Prong ‘Zero Days’ Review: Tommy Victor and co. continue their workaholic output on angst ridden new release.
Prong have been on a prolific streak in the 2010’s. In the past 6 years, the metal veterans have released no less than four albums (including last year’s superb effort X (No Absolutes). And now the group, led by vocalist/guitarist (and sole founding member) Tommy Victor return with Zero Days (out July 28 via Steamhammer/SPV).
Zero Days (produced by Victor and frequent collaborator Chris Collier) continues their momentum, kicking off with the dystopian furor of However It May End (a wonderful title to start off the album). It’s a blast of classic thrash, with Victor railing against modern malaise in his inimitable fashion.
The slice and dice title track is another salvo of vintage Prong with one of Victor’s most melodic, harmonized solos and lyrics of 21st century discontent: Zero Days/Out of options…It’s time to turn it back/it’s time to reset the clock/It’s time for the acknowledgement that it’s all for nought.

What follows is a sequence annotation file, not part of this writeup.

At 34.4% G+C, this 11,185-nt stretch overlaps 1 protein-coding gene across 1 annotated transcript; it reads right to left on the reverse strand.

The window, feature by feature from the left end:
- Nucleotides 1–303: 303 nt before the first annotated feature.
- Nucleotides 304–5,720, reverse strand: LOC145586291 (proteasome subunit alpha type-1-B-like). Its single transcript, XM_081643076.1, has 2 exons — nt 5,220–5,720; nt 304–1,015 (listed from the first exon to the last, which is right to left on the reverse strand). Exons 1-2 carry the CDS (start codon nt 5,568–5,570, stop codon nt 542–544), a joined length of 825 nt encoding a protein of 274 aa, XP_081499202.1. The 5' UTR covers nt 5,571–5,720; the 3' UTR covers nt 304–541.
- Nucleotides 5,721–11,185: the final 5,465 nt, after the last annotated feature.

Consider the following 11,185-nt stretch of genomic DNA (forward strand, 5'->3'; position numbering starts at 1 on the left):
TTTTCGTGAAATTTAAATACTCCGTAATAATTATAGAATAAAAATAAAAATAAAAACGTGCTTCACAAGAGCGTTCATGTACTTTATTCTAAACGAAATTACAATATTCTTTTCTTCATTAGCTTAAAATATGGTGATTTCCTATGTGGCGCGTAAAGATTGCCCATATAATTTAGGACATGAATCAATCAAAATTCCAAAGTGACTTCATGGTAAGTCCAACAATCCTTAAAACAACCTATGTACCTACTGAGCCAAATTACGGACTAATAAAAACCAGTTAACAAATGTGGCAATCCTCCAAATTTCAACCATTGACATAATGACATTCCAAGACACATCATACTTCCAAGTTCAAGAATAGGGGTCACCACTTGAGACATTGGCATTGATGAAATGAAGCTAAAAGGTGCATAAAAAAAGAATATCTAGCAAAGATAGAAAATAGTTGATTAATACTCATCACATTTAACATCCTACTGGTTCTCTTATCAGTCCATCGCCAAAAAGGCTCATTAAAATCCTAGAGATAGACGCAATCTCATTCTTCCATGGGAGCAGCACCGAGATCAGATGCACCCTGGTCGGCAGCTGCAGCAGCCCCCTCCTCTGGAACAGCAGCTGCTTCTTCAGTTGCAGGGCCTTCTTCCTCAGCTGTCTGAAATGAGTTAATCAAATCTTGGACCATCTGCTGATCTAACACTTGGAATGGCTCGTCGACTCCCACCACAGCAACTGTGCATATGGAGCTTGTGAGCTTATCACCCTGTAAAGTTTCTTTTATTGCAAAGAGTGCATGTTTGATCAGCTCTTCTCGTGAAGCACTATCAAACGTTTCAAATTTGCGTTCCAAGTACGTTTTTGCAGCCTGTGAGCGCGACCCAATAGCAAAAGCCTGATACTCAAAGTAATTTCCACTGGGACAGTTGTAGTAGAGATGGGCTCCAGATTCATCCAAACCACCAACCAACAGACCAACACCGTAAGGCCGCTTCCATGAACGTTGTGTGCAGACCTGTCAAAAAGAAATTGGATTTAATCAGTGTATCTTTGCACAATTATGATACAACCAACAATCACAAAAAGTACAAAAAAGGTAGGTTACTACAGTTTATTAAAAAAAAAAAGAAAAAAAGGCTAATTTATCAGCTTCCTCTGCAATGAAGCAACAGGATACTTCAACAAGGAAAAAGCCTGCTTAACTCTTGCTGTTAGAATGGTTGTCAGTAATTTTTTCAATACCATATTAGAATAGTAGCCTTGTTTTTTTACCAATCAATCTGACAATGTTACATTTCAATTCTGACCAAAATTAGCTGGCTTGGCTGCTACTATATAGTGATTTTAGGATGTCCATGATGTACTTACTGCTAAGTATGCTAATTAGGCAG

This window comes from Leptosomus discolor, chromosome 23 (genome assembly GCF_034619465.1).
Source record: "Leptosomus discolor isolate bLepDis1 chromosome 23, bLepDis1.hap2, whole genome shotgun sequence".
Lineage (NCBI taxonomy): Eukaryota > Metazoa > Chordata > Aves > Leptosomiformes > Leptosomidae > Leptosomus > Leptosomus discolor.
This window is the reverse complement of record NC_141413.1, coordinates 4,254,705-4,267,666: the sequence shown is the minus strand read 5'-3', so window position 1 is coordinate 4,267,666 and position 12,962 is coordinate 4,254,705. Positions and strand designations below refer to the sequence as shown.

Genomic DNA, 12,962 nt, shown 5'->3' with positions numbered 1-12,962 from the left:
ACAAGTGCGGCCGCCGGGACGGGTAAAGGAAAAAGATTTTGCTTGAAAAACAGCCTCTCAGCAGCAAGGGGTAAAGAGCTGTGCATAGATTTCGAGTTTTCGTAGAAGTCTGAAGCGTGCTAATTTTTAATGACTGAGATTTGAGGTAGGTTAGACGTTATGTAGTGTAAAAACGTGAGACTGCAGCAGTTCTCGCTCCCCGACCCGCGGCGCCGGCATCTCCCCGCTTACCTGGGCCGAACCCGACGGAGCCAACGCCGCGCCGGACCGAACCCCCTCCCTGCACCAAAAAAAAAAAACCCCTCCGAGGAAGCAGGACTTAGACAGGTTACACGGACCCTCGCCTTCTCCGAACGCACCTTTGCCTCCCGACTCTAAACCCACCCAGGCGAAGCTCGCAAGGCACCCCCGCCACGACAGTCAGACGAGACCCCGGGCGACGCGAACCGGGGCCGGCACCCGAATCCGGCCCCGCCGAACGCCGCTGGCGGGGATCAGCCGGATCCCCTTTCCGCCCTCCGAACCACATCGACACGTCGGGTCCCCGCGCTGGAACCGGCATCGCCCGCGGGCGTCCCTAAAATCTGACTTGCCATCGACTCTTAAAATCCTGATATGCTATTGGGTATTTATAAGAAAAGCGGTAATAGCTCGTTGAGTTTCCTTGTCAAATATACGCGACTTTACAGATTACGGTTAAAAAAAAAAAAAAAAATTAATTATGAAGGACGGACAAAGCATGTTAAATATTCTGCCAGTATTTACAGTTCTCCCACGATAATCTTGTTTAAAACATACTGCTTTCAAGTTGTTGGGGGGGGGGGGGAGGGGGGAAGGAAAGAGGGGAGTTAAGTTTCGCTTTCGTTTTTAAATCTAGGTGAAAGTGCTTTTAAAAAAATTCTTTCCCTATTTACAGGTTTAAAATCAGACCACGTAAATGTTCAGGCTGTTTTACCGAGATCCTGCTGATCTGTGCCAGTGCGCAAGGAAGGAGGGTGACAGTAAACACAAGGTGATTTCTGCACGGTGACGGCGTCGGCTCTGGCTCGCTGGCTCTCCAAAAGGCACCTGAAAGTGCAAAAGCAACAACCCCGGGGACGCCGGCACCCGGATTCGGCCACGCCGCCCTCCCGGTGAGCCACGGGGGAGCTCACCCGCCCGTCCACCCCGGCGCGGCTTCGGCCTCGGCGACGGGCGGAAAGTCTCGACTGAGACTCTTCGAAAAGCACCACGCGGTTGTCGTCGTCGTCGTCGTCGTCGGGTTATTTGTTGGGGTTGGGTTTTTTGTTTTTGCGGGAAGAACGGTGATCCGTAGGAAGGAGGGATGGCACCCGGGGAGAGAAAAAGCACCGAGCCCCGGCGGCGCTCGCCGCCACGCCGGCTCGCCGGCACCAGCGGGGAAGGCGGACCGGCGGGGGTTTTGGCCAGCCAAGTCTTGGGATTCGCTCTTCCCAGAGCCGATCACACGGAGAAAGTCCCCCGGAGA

Off The Grid is a survivalist anthem mixing thrash and groove metal, while the shredding Forced Into Tolerance (the heaviest track of the album) features some of Victor’s most aggressive lyrics: I don’t care if you insist…don’t fucking tell me that it is what it is!
Prong offer plenty of variety on Zero Days, and offer several melodic tracks as well, including the single Divide and Conquer, featuring a hook-driven chorus and clean vocals that makes for an instant earworm.
Blood Out of Stone is another example, and it’s one of the groups’ catchiest anthems to date, with a melodramatic arrangement highlighting Victor’s emotional lyrics reflecting our divisive modern era: Exploring the problematic/always unsympathetic/crawling I’m only human, drawing the same conclusions.
Victor indulges his love of Killing Joke towards the end of the album on three notable tracks, kicking off with Rulers of The Collective, a brooding, Goth-inflected number (which also recalls the title track of Prong’s 1995 album Rude Awakening), followed by Compulsive Future Projection which adds dissonant chords and tribal drums to dramatic effect. The last track, Wasting of the Dawn, ends on an unsettling, yet riveting note, perfectly encapsulating an album rife with internal and external conflict.
While Zero Days doesn’t quite the reach heights of predecessor X (No Absolutes) (one of the group’s best outings to date), it’s a fierce and satisfying reminder of why Victor is one of the most underrated and talented musicians in metal. If we are indeed living in Zero Days, Prong have crafted the perfect soundtrack for our encroaching apocalypse.
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